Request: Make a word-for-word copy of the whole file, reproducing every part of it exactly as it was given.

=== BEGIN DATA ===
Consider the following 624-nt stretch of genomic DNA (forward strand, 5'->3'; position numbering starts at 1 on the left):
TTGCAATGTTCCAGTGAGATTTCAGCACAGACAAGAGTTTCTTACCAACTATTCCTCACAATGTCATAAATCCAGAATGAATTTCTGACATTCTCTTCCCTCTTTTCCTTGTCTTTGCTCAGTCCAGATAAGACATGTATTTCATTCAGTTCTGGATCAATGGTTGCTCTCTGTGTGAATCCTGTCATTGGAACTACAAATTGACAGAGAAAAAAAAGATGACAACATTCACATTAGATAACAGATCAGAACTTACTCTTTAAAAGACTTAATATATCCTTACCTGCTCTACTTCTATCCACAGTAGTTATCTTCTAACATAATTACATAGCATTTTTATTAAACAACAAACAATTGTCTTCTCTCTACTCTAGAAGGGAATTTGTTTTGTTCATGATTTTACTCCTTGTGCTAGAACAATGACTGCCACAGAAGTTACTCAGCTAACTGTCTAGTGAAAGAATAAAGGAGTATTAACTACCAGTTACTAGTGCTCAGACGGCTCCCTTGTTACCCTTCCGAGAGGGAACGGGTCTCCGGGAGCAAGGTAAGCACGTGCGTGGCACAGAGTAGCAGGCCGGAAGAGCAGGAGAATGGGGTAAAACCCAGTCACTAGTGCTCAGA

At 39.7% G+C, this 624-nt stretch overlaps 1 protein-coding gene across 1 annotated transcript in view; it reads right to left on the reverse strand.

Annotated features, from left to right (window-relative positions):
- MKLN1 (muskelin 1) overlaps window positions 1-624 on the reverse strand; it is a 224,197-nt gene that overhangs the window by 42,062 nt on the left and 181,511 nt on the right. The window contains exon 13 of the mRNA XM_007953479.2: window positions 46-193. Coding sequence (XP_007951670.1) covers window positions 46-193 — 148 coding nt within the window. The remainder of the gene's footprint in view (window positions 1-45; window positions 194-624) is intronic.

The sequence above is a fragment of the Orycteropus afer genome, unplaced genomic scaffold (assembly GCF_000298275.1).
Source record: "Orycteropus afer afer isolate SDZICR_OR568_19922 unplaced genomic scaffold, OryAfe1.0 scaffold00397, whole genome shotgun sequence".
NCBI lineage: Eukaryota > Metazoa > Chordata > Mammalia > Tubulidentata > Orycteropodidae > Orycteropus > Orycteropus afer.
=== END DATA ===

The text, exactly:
Consider the following 624-nt stretch of genomic DNA (forward strand, 5'->3'; position numbering starts at 1 on the left):
TTGCAATGTTCCAGTGAGATTTCAGCACAGACAAGAGTTTCTTACCAACTATTCCTCACAATGTCATAAATCCAGAATGAATTTCTGACATTCTCTTCCCTCTTTTCCTTGTCTTTGCTCAGTCCAGATAAGACATGTATTTCATTCAGTTCTGGATCAATGGTTGCTCTCTGTGTGAATCCTGTCATTGGAACTACAAATTGACAGAGAAAAAAAAGATGACAACATTCACATTAGATAACAGATCAGAACTTACTCTTTAAAAGACTTAATATATCCTTACCTGCTCTACTTCTATCCACAGTAGTTATCTTCTAACATAATTACATAGCATTTTTATTAAACAACAAACAATTGTCTTCTCTCTACTCTAGAAGGGAATTTGTTTTGTTCATGATTTTACTCCTTGTGCTAGAACAATGACTGCCACAGAAGTTACTCAGCTAACTGTCTAGTGAAAGAATAAAGGAGTATTAACTACCAGTTACTAGTGCTCAGACGGCTCCCTTGTTACCCTTCCGAGAGGGAACGGGTCTCCGGGAGCAAGGTAAGCACGTGCGTGGCACAGAGTAGCAGGCCGGAAGAGCAGGAGAATGGGGTAAAACCCAGTCACTAGTGCTCAGA

At 39.7% G+C, this 624-nt stretch overlaps 1 protein-coding gene across 1 annotated transcript in view; it reads right to left on the reverse strand.

Annotated features, from left to right (window-relative positions):
- MKLN1 (muskelin 1) overlaps window positions 1-624 on the reverse strand; it is a 224,197-nt gene that overhangs the window by 42,062 nt on the left and 181,511 nt on the right. The window contains exon 13 of the mRNA XM_007953479.2: window positions 46-193. Coding sequence (XP_007951670.1) covers window positions 46-193 — 148 coding nt within the window. The remainder of the gene's footprint in view (window positions 1-45; window positions 194-624) is intronic.

The sequence above is a fragment of the Orycteropus afer genome, unplaced genomic scaffold (assembly GCF_000298275.1).
Source record: "Orycteropus afer afer isolate SDZICR_OR568_19922 unplaced genomic scaffold, OryAfe1.0 scaffold00397, whole genome shotgun sequence".
NCBI lineage: Eukaryota > Metazoa > Chordata > Mammalia > Tubulidentata > Orycteropodidae > Orycteropus > Orycteropus afer.